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Pell surprised by ‘Technicolor criminality’ of Vatican financial scandals

CNA 5081b2e056423 13715 2 Cardinal George Pell in the Vatican, 2012. / Matthew Rarey/CNA

Cardinal George Pell has spoken of his surprise at the apparent extent of “criminality” involved in recent Vatican financial scandals.

Speaking in an interview with Associated Press Monday, the cardinal, who led the Vatican’s Secretariat for the Economy from 2014-2017, said that he regretted that his efforts to bring tough mechanisms for financial transparency and accountability had been vindicated by the details of recent scandals.

Pell told AP that he knew, from the time Pope Francis put him in charge of a key part of his curial reform agenda, that the Vatican finances were “a bit of a mess.”

But, the cardinal said, he “never, never thought it would be as Technicolor as it proved.”

“I didn’t know that there was so much criminality involved,” Pell said.

Until 2017, Pell led an effort called for by Pope Francis to bring order and accountability to the Vatican’s finances, which have long lacked centralized procedures, controls, or oversight, claiming at one point to have discovered hundreds of millions of euros being kept “off books” from the ordinary Vatican accounts.

Pell’s reforming efforts met with institutional resistance from some curial officials and departments, most notably Cardinal Angelo Becciu, who at the time of Pell’s tenure at the Secretariat for the Economy, was sostituto of the Vatican’s Secretariat of State. Becciu at one point acted to cancel a contract Pell had made for an external audit of Vatican finances.

CNA has also reported that Pell and Becciu clashed repeatedly over financial affairs, including the use of Swiss banks to provide financing for different investments allegedly obscured from Vatican balance sheets, including the controversial purchase of a London building.

Since at least 2018, Vatican criminal investigators have been reviewing a web of investments and transactions at the Secretariat of State involving a network of businessmen and curial officials linked to investments related to the London property deal.

So far, one of brokers of the deal has been arrested, and several Vatican officials have had their offices and homes raided.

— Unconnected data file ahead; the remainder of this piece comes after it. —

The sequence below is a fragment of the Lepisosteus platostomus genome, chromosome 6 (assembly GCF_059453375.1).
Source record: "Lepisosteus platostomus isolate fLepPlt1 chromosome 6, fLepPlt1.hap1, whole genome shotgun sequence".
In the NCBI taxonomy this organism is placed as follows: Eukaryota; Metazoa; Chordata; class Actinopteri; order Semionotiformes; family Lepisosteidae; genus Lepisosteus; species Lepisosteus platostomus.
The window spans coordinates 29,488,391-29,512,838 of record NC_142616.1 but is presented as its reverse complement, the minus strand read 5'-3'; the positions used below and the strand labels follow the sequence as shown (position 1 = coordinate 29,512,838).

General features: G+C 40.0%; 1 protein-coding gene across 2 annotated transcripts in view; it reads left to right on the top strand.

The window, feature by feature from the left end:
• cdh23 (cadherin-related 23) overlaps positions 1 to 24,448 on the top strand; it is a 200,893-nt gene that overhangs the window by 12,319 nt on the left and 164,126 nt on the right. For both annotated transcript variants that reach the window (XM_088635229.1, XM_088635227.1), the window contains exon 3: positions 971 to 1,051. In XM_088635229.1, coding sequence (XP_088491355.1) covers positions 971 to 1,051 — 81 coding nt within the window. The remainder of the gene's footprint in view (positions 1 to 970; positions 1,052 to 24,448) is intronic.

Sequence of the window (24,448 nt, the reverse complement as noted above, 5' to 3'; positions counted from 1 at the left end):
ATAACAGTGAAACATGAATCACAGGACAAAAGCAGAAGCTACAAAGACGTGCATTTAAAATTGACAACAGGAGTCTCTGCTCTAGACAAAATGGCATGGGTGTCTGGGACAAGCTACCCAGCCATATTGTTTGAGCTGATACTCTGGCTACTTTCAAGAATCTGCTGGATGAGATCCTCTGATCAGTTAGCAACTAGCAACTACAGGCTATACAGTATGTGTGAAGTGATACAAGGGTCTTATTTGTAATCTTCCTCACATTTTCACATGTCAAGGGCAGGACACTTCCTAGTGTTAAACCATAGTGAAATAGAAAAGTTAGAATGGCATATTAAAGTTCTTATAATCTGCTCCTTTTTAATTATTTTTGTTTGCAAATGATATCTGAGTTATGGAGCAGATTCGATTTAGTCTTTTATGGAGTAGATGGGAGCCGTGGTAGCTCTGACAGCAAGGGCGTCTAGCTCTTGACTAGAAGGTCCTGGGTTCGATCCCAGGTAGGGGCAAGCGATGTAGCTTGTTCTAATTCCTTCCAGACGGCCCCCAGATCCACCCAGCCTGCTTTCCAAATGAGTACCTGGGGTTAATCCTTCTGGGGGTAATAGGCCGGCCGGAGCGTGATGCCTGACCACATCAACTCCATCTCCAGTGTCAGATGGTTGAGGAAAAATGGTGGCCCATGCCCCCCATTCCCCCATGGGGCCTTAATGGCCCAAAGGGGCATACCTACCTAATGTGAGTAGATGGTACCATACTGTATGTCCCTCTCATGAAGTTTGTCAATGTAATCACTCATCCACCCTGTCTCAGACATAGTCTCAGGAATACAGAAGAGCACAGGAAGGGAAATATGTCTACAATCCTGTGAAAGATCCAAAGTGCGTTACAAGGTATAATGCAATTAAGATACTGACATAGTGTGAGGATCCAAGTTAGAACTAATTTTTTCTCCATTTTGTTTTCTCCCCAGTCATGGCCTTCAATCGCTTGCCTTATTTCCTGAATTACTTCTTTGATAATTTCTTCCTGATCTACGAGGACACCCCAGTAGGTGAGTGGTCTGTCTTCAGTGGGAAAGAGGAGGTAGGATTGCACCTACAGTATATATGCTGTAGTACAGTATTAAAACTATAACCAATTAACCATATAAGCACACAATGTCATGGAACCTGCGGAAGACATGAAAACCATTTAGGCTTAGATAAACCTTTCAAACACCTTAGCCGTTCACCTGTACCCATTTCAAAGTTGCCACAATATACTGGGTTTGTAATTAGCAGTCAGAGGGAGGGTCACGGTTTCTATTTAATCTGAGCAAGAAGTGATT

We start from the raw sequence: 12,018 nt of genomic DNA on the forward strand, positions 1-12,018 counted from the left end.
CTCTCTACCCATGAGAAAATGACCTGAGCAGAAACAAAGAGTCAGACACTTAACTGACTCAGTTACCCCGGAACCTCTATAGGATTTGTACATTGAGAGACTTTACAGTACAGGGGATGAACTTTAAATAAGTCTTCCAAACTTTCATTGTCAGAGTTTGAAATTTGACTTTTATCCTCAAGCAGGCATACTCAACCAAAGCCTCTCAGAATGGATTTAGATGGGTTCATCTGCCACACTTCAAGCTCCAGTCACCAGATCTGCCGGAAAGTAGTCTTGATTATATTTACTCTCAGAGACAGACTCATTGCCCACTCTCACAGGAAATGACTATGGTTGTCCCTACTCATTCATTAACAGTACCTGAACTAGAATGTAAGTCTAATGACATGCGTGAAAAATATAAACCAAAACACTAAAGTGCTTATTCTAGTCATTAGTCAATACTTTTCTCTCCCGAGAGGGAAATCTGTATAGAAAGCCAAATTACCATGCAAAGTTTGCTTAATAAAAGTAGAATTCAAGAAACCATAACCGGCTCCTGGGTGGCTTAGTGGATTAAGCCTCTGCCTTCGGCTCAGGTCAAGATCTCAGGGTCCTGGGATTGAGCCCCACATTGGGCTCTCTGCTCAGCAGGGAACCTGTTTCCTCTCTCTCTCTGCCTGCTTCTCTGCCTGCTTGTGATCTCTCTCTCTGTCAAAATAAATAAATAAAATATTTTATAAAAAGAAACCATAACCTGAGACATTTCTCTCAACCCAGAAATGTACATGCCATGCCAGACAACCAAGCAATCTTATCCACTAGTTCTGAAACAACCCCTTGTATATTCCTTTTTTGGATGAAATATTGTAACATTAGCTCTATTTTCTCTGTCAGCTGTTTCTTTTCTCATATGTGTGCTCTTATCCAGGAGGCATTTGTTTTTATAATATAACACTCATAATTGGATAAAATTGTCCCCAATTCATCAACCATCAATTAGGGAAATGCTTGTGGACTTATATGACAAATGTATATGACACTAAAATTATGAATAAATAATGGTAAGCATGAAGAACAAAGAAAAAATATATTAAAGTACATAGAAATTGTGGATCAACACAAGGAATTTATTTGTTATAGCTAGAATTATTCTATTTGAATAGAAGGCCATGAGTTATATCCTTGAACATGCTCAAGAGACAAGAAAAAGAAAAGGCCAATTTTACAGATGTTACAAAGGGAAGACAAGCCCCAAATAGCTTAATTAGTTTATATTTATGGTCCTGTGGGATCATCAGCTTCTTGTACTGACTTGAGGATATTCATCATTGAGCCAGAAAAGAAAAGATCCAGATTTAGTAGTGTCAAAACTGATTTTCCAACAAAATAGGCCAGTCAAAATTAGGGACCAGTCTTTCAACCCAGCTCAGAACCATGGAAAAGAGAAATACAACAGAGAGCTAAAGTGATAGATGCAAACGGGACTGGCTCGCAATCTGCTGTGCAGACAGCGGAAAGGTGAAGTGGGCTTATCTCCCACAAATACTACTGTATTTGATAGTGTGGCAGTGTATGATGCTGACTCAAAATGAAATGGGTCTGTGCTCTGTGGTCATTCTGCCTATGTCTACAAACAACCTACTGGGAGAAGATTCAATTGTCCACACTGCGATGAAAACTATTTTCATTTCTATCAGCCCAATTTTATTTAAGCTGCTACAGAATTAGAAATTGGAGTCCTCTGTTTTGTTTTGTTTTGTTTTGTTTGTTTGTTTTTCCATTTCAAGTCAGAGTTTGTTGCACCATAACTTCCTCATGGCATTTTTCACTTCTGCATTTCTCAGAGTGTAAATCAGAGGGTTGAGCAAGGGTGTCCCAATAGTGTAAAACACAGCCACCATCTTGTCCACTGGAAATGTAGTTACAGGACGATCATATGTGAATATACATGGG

On Sept. 24, Becciu was asked by Pope Francis to resign from his Vatican job and from the rights of cardinals, and has denied subsequent media reports that he used Church funds to benefit family members, or that he had attempted to influence the outcome of a sex abuse trial against Cardinal Pell in Australia, which resulted in Pell taking a leave of absence from his curial post in 2017.

Speaking to AP on Monday, Pell said of the allegations against Becciu that “I hope for the sake of the Church, there’s nothing in it.”

“In fact — I say that quite sincerely — because some Australian people, my own family, said to me: ’Well, if the Mafia is going after you or somebody else is going after you, that’s one thing. It’s a little bit worse if it comes from within the Church.”

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“But I think we will find out, whether there is or there isn’t,” said Pell. “Certainly, the party’s not over.”

An October AP report said the allegations against Becciu “appeared more an effort to discredit Becciu and distract attention from the shortcomings of the Vatican prosecutors' primary investigation into a London real estate venture.”

Last week, police found hundreds of thousands of euros in cash hidden in two homes of Fabrizio Tirabassi, a lay official at the Secretariat of State until his suspension, together with four other employees, last year. CNA has previously reported his links to the London deal, including to the broker arrested for allegedly extorting the Vatican.

On Monday, Pell told AP that the rolling series of financial scandals appeared to show criminal behavior, but that a full Vatican trial could eventually establish the whole truth. “It just might be staggering incompetence,” he said.

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“It would be better for the church if these things hadn’t happened, if I wasn’t vindicated in this way,” said Pell. “But given that they have happened, it’s quite clear” that his original reforming agenda was necessary.

Pell said his efforts had been “sadly vindicated by revelations and developments.”

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